Associate Professor Sandra Orgeig
Program Director: Bachelor of Medical Science
A group of researchers at the University of South Australia (UniSA) are working to improve the quality of life for children who have debilitating and often fatal Lysosomal Storage Disorders (LSDs), by making lung health a priority among patients.
LSDs are a group of around 50 rare genetic diseases resulting from an inactive or deficient protein that breaks down waste products within a cell. As a result, waste products accumulate, becoming toxic to the cell, leading to the onset of devastating disease.
Depending on the type of LSD, individuals can exhibit a range of pathologies including neurological dysfunction and skeletal abnormalities. It is estimated that as many as one in 5000 people are affected by LSDs in Australia. LSDs mainly affect children. Those with severe disease often die at birth or at only a few months of age, while a majority of those suffering die around the ages of 10-15 years.
Associate Professor Sandra Orgeig has teamed up with the School of Pharmacy and Medical Science’s Dr Emma Parkinson-Lawrence to explore how LSDs affect lung health and function in collaboration with the Lysosomal Diseases Research Unit (SAHMRI).
Dr Parkinson-Lawrence focuses her work specifically on the pathogenesis of LSDs, while Assoc Prof Orgeig’s background surrounds an aspect of the lung called the pulmonary surfactant system. Together with research students, they have begun a project aiming to characterise how the lung is affected by a particular LSD, Mucopolysaccharidosis Type IIIA, to demonstrate that reduced lung health and function is a common problem among patients.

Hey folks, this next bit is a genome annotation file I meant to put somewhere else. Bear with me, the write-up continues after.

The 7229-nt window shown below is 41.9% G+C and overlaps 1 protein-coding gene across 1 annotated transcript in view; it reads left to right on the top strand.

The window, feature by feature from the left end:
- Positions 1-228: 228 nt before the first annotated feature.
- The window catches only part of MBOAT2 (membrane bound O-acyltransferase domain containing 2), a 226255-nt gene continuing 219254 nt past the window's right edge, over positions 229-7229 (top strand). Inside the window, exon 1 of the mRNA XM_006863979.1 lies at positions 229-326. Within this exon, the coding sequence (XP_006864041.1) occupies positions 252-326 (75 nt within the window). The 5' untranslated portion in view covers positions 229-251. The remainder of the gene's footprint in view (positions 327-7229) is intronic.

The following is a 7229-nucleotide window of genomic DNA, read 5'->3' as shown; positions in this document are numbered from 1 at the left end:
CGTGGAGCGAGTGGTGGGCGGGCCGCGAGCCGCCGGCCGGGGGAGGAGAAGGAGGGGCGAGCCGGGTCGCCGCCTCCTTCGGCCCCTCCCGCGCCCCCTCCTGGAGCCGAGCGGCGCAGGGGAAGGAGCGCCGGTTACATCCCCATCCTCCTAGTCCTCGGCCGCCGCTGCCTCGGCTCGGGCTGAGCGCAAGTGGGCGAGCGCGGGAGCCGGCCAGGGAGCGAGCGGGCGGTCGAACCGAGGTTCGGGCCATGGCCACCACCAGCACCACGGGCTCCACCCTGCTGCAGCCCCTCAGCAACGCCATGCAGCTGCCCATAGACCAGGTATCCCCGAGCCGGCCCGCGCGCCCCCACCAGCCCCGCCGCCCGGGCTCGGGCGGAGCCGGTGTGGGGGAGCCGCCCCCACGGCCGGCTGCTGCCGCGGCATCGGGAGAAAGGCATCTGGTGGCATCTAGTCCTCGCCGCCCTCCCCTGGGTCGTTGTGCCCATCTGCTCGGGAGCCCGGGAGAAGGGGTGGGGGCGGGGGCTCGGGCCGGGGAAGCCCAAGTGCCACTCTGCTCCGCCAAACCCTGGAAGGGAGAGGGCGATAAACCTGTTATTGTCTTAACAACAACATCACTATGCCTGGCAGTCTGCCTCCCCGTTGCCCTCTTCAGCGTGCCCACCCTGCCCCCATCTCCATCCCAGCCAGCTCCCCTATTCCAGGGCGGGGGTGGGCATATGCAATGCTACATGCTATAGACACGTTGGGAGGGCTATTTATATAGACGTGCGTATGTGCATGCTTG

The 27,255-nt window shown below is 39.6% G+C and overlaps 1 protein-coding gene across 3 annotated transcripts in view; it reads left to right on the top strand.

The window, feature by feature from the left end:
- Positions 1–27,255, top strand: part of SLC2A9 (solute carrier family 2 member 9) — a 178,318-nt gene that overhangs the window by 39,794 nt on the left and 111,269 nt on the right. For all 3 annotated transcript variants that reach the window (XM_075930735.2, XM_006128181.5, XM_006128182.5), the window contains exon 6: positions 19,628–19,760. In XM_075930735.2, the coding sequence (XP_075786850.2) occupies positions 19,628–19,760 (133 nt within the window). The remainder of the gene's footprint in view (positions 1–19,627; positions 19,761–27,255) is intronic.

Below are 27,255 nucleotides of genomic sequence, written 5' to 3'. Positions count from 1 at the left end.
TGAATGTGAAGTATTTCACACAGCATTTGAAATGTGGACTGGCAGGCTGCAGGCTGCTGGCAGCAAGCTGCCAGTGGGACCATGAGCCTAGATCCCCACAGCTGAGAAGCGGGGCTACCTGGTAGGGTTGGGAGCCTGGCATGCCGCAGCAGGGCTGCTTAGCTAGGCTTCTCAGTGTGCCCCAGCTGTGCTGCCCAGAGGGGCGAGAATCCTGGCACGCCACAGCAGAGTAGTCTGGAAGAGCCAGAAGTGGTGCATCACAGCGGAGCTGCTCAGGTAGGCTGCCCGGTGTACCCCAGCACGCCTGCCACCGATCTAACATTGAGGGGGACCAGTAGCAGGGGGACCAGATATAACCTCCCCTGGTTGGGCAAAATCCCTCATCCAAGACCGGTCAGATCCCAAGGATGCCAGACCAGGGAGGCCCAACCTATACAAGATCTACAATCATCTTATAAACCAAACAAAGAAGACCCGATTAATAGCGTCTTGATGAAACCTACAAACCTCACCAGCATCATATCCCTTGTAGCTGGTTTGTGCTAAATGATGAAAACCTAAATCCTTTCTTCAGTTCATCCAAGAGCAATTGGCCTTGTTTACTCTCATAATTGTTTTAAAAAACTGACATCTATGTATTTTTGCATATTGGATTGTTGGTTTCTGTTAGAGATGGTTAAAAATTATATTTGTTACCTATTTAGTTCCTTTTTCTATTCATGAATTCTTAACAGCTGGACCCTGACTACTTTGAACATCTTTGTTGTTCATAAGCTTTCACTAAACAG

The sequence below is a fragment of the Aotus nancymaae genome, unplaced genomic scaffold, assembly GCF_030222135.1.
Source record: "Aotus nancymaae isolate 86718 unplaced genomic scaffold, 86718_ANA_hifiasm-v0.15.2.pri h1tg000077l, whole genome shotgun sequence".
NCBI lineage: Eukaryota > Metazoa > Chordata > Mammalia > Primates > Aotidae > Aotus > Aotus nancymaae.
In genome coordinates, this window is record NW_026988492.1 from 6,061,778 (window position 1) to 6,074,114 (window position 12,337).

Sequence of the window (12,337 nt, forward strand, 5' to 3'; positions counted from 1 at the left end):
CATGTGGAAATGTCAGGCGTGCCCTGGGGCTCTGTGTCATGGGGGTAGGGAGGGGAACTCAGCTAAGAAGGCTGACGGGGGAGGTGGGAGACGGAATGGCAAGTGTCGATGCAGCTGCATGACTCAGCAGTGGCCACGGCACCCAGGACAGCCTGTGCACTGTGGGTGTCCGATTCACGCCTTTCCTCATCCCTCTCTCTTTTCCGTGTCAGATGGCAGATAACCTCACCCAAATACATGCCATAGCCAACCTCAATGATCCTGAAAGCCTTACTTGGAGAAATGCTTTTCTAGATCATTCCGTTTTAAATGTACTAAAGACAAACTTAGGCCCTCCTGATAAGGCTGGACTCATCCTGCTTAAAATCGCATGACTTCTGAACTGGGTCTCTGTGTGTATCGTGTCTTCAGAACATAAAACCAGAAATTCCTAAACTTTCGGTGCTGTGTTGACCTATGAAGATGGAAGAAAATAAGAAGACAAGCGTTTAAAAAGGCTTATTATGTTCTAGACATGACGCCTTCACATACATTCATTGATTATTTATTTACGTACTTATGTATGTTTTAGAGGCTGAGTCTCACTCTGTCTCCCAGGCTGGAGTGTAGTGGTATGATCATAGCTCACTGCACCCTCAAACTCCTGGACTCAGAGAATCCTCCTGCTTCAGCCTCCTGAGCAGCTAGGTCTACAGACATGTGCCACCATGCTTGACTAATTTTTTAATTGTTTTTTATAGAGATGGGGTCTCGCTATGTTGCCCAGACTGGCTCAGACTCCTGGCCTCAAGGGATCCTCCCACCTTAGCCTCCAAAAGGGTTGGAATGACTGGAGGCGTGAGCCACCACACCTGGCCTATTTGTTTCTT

“A respiratory issue is a common feature of these diseases. Children who die from these diseases often die of a respiratory infection, but because there are more dominant issues, the lungs have not been a focus of investigation,” Assoc Prof Orgeig says.
Within our lungs is a very thin layer of fluid that creates the risk of delicate lung tissues sticking together, making it difficult to properly inflate and deflate the lung. It is similar to a glass slide being placed on top of a droplet of water on a table – the high surface tension of the water between the two layers makes it difficult to pick up the slide.
“The pulmonary surfactant system, a mixture of lipids and proteins, lowers the surface tension of the lungs, helping them inflate and function appropriately. We’re hypothesising that the increased waste storage in the children’s lung cells disrupts production of pulmonary surfactant. If left undetected, the defects would gradually accumulate and the patient may eventually succumb to respiratory dysfunction.”
Our lungs constantly breathe in particles and pathogens, and pulmonary surfactant also has an immune function to fight these invaders, acting as a first line of defence in the lung.
“Our hypothesis as to why these children are dying from respiratory infections is because they might not be producing this defence.”
Both Assoc Prof Orgeig and Dr Parkinson-Lawrence hope their research will one day extend into other types of genetic diseases, with the aim of developing treatments for these respiratory issues.
While both researchers are confident in their hypothesis, and are one of the only groups in the world exploring this issue, funding for lung diseases is hard to secure.
“However, we have been fortunate that Lung Foundation Australia has recognised the importance of our work with the award of the Ludwig-Engel Grant-in-Aid.
“If we can show that surfactant dysfunction is a common factor, we can try to find treatments. For example, we could give patients an artificial surfactant, such as that given to help premature babies to breathe when their surfactant system has yet to develop.
“This has the potential to give patients a better quality of life and may also extend life.”
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